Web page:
I tried using Trello in combination with other note-taking apps (like Boostnote), but I didn't like the disconnect between my labeled Trello cards and my markdown editor. Everything required a level of translation (copy/paste to the Markdown editor), and management required manual syncing between both.

I would still use Trello for larger projects that are integrated with issue-tracking services like Jira or Github. You could use Notion, but the pricing would be more prohibitive, unless you used it for other team purposes as well. But even then, I think about how much I hate Trello card descriptions and losing sensitive data there.

Trello also has a iOS widget for the dashboard, allowing me to quickly create cards with ideas or notes (rather than opening the app, waiting for it to load, finding the list, etc). Notion doesn't offer anything like this yet, so in that regard, Trello is indispensable for recording quick ideas in the appropriate list.

Replaced Airtable

I was considering using Airtable as a more beefy spreadsheet tool for many aspects of planning (from video production, to content calendars, to meal planning). All the features I was looking for in Airtable were achievable in Notion, and I was even able to find templates for things like Meal Planning on community sites.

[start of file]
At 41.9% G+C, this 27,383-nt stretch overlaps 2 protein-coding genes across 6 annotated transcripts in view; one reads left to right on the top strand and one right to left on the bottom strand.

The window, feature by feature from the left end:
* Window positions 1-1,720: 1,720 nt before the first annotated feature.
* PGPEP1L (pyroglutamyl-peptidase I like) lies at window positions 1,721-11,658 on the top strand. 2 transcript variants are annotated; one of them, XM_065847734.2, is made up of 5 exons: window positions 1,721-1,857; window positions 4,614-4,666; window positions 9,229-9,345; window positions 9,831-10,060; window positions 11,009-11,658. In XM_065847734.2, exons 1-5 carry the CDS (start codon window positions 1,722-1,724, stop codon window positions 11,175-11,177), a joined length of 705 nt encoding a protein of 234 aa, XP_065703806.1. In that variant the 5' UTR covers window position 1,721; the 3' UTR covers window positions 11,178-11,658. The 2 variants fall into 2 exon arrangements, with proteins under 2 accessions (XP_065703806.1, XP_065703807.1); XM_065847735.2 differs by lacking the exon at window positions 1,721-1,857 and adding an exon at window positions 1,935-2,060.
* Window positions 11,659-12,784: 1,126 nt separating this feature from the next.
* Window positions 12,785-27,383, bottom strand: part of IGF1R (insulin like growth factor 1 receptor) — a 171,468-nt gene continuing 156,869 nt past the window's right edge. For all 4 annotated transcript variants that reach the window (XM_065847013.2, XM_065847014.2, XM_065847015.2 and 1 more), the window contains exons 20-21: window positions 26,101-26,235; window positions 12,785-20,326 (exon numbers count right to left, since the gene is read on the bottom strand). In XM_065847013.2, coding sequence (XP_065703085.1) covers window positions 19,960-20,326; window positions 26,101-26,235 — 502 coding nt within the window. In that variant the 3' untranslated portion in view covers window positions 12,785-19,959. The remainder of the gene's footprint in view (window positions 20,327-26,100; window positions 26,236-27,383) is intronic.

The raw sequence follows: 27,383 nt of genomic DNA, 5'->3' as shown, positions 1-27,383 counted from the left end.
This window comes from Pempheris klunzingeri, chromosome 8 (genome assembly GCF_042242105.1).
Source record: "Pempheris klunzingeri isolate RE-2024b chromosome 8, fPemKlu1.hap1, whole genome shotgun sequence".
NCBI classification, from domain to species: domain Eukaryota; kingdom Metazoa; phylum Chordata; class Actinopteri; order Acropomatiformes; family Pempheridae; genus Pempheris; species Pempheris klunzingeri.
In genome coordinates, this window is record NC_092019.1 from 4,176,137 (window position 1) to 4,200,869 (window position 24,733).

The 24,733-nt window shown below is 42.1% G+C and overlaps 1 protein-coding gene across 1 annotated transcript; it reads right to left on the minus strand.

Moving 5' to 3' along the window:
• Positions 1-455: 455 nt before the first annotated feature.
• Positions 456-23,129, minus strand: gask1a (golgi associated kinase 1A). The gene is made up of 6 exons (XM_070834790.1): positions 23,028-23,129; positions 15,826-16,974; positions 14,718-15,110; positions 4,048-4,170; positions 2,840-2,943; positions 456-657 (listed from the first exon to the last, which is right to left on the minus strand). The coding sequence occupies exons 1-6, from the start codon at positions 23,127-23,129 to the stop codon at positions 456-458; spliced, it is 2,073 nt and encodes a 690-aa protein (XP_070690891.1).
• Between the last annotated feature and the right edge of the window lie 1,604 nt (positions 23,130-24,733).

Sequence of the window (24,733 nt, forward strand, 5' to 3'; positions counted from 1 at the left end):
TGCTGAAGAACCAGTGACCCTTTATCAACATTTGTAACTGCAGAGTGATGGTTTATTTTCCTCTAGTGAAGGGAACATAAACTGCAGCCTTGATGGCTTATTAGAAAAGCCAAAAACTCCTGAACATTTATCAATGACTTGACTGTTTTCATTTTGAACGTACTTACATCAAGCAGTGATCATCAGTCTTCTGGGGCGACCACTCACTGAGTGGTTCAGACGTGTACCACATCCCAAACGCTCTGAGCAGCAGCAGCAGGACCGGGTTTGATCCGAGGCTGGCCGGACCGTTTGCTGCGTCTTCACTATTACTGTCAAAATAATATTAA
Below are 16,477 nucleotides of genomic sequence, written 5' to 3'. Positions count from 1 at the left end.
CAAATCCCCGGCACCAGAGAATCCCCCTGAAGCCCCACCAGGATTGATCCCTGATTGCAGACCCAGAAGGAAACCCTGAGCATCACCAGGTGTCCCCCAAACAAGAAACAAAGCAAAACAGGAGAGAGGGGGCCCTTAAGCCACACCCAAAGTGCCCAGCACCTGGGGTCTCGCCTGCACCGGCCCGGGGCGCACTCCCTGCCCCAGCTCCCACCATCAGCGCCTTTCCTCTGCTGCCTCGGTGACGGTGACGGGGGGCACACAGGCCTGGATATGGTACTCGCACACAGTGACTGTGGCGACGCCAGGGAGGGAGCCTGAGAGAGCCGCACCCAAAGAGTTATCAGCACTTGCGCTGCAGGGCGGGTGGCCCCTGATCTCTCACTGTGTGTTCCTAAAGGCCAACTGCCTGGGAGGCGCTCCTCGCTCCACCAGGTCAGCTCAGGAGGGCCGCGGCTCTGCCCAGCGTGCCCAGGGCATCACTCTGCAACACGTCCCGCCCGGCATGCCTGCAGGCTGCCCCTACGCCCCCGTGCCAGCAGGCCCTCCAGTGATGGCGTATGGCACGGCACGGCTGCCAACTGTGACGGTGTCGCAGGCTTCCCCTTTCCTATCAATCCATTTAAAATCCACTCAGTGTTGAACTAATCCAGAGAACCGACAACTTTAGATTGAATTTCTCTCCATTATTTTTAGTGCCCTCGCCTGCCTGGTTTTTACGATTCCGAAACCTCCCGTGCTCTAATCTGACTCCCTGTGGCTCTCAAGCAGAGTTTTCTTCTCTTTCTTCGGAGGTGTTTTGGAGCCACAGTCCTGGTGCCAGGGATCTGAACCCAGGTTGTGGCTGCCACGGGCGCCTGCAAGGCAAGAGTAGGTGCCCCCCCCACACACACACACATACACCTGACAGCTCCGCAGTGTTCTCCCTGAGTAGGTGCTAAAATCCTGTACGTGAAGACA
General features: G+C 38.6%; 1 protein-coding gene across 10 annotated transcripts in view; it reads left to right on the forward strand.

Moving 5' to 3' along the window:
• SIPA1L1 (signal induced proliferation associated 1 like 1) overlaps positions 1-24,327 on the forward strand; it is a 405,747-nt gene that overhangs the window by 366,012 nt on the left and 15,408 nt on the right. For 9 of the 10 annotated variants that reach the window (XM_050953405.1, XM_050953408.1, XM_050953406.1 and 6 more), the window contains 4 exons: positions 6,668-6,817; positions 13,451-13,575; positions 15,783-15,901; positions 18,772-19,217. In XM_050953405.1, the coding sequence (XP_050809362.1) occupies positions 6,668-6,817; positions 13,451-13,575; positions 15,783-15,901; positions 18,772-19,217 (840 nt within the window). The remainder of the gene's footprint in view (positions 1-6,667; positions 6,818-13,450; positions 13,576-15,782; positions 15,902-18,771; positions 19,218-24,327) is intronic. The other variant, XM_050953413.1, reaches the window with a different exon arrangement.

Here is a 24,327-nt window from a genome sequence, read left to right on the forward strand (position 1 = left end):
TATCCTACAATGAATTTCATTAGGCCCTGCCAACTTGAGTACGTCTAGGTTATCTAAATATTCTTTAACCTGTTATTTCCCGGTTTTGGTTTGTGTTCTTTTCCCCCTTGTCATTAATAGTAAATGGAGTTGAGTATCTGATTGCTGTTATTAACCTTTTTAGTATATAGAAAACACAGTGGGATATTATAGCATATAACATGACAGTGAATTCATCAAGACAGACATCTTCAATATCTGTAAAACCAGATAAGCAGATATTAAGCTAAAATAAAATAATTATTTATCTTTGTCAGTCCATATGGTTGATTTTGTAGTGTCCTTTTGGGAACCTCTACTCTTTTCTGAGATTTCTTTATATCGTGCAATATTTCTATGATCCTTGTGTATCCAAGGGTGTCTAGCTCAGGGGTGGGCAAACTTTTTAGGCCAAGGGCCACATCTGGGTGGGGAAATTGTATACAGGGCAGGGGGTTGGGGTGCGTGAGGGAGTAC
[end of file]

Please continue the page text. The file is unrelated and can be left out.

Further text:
I always thought about switching over to Airtable to manage my blog posts (using the complex data filtering and alternate views), but I didn't want to actually write inside Airtable. Which made Notion the key alternative, combining the kanban functionality of Trello, the calendar views of Trello/Airtable, and the data table views from Airtable — all the features I wanted — all alongside a terrific Markdown-based writing experience.

The larger your files get, Airtable can be a bit slow on desktop and mobile. Notion isn't hyper fast (and chugs with larger files), but feels faster overall.

And the Airtable iOS app is incredibly limited, not allowing you to see any complex table views. With the Notion mobile app, I can browse a table like I normally would on desktop (scrolling horizontally if the columns exceed the width). I felt like my data on Airtable was only valuable on desktop because of this, and Notion unlocked the experience everywhere.

Notion's Pros and Cons

Despite being fairly happy with my switch over to Notion, I thought I'd share the positive and negative discoveries I've made with the app.

⭕️ Notion Pros:

  • 🆓 Free plan to get you started.

  • 🤑 Simple actions using the app give you free credits which can equate up to 4-5 months of the lowest paid tier. Great incentive to keep using the app despite the limiting free plan, much better than a 15 or 30-day free trial of pro (which companies like Airtable employ).

  • 📱 Share widget for Chrome and iOS works great for saving documents. I can save them to specific notes, that can be database-like "reading lists", where I stockpile and even sort/filter/tag the content.

  • ⏹ Blocks are a fantastic addition to note-taking process, adding a layer of depth to it that's similar to Airtable or Trello, but inside a modern text editing experience. The ability to create complex tables, or order notes inside of a kanban board, elevates the experience past the ordinary note app.